Ashley Taylor says he has been stopped by police several times a year, usually on his way to work
Ashley Taylor tenses up every time he sees a police cruiser because he knows what could be coming next.
“Being pulled over by the police for me,” the Nova Scotia resident said, taking a pause, “it’s normal.”
Taylor, 42, estimates he has been stopped by police an average of three times a year. The student support worker at Dartmouth High School in said it usually happens on his drive to work.
“Is it racial profiling? Possibly.”
He’s not surprised to hear a CBC News Investigation finding that Halifax police are more likely to stop and check people who are black.
In fact, according to information released by Halifax Regional Police, black people are three times more likely to be the subject of a so-called street check than white individuals.
Street checks are used to “look at individuals who are doing suspicious activity,” said police Chief Jean-Michel Blais.
In most cases, a check involves an interaction between an officer and an individual or a group of people. Sometimes it is an observation, with no communication between the officer and person.
Checks are recorded, with details such as age, gender, location, reason and ethnicity.
Taylor said he always knows when he’s being “checked.”
“When they’re pulling you over, and they’re asking for your licence and registration, they’re looking for cues on how nervous you are — all those kinds of things,” he said.
Even when he believes he didn’t roll a stop sign or drive over the speed limit, Taylor pays the ticket to avoid confrontation.
“It seems like it’s a tax and I keep having to pay.”
The data released to CBC News under freedom of information legislation shows that 36,700 individuals were checked over 11 years, some on multiple occasions.
Of those, 4,100 people were identified as black — equivalent to nearly one-third, or 33 per cent, of Halifax’s black population.
While a far greater number of white people were checked over the same period — approximately 30,000 — those interactions only account for roughly nine per cent of the city’s white population.
‘People will automatically assume that the reason why there’s a disparity is because of racial profiling.’– Jean-Michel Blais, Halifax Regional Police chief
Records kept by Halifax Regional Police also indicate that people identified as Arab or West Asian are 1.9 times more likely to be stopped by police than white people.
The data also shows that nearly two-thirds — 61 per cent — of people checked had no prior criminal charges.
The visible minority categories used in the report were adopted by the force from Statistics Canada. The data does not indicate whether some of the people were from outside the city, and only covers parts of the municipality policed by Halifax Regional Police, not areas serviced by RCMP.
Blais said it’s too early to say if officers have targeted people based on race.
“People will automatically assume that the reason why there’s a disparity is because of racial profiling,” he said.
“I want us to get at a deeper level to determine exactly what are the causes.”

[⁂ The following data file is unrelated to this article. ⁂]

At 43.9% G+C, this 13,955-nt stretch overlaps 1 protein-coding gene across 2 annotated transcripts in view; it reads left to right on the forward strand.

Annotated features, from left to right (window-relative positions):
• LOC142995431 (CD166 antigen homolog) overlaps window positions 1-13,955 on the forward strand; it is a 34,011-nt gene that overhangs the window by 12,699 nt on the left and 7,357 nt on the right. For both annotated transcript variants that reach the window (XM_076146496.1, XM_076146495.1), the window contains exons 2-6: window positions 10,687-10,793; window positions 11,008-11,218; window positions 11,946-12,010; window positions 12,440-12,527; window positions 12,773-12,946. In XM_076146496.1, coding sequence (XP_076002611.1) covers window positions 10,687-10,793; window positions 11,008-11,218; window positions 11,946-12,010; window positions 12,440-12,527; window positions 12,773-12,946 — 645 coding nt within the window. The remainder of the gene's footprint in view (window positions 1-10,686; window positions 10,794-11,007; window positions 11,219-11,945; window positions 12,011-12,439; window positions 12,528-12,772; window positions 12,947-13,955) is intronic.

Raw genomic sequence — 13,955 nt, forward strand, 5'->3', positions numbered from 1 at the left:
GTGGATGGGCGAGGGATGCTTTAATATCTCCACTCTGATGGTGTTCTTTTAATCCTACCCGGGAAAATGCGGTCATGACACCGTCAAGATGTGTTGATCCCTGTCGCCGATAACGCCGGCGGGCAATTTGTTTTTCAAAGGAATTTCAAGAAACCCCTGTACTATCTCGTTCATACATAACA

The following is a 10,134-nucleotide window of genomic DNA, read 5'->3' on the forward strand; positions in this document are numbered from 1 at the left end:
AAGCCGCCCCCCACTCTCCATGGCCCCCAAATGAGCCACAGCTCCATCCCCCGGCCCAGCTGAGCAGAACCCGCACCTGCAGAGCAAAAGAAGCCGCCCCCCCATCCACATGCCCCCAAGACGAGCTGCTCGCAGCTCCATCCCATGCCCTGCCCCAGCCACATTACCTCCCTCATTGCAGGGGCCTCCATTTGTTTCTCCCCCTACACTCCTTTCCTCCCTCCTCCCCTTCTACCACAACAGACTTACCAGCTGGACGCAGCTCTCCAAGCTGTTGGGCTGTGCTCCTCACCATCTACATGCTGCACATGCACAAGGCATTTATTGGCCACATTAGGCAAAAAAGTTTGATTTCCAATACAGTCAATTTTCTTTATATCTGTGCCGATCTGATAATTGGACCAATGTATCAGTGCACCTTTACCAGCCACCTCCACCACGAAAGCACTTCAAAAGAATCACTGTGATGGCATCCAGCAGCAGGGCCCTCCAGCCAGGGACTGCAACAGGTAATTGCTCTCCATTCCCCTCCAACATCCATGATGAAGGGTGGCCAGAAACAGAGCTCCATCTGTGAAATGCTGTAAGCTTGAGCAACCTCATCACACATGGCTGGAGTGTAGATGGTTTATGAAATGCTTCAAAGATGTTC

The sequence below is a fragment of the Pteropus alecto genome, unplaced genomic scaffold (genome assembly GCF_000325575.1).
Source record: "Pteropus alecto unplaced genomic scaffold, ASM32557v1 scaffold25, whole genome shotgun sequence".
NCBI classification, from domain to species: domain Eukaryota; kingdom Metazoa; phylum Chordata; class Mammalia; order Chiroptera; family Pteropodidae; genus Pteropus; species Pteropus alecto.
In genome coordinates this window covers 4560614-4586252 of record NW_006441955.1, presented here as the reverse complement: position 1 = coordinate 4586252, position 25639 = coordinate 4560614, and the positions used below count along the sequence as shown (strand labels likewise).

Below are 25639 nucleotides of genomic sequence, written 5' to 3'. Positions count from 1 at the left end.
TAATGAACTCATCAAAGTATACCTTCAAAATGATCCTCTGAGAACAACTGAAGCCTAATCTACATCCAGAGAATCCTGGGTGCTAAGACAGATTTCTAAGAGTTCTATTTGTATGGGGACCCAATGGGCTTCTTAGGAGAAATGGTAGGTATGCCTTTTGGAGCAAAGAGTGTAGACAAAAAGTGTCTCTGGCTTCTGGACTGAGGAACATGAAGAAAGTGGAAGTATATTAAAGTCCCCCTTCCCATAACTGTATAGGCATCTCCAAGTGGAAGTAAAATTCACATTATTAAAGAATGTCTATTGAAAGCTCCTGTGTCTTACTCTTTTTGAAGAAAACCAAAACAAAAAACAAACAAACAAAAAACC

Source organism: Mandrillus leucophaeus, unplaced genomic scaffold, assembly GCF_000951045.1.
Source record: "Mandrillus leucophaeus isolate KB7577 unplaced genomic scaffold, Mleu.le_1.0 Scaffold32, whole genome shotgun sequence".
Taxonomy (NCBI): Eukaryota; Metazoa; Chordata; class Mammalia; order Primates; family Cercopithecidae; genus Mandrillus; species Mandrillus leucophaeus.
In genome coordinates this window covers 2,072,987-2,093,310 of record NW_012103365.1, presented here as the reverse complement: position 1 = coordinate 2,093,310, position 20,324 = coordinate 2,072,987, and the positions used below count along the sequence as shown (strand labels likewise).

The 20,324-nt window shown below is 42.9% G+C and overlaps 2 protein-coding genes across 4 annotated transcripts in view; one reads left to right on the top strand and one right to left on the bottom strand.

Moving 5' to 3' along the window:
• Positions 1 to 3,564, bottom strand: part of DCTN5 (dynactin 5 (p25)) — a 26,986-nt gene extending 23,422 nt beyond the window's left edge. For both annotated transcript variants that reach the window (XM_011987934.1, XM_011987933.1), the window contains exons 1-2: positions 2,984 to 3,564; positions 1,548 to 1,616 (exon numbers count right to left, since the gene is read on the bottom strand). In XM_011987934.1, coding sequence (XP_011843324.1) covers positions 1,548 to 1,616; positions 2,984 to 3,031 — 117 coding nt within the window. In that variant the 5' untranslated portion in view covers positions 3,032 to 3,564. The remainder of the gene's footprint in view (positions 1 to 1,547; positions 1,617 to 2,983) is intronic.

Kirk Johnson case
Halifax police started collecting the data in 2005, two years after a human rights board of inquiry found boxer Kirk Johnson was discriminated against because of his race when he was pulled over and his car was seized in Dartmouth in 1998.
Inquiry chair Philip Girard ordered police to pay Johnson $10,000 in damages. Girard also ordered police to provide racial sensitivity training for all officers and to start collecting statistics on the race of all drivers stopped by police.
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Police told CBC News the data on street checks was not prompted by the Johnson case.
Blais and deputy police Chief Bill Moore confirmed that at no time in 11 years of collecting statistics on street checks did anyone with Halifax Regional Police analyze the data.
Analyzing the data
It wasn’t until the CBC’s request arrived at headquarters last October that the force’s newly hired research co-ordinator, Chris Giacomantonio, was asked to do an analysis.
Giacomantonio said it will take months to fully understand what the data reveals.
However, he pointed to a number of reasons why black Haligonians could be checked more often than others.
“You’d have police doing street checks in areas where there is more foot traffic, in areas where there is higher urban density and in areas where there is more crime. That may explain some of it,” said Giacomantonio.
“But we can’t be blind to the possibility that there may be an effect of the person’s ethnicity on the decision to check. And that is something that we need to be aware of, but it’s not something we can determine from that data that we’ve looked at so far.”
Blais said Halifax Regional Police has applied many of the recommendations included in the Johnson human rights decision.
Ongoing analysis of the street check data will “allow us to determine if there are some failings in our training,” he said. “And of course we will take the necessary measures to correct those failings.”
The regulation bans police from gathering identifying information arbitrarily or based on a person’s race or presence in a high-crime neighbourhood in some, but not all, instances.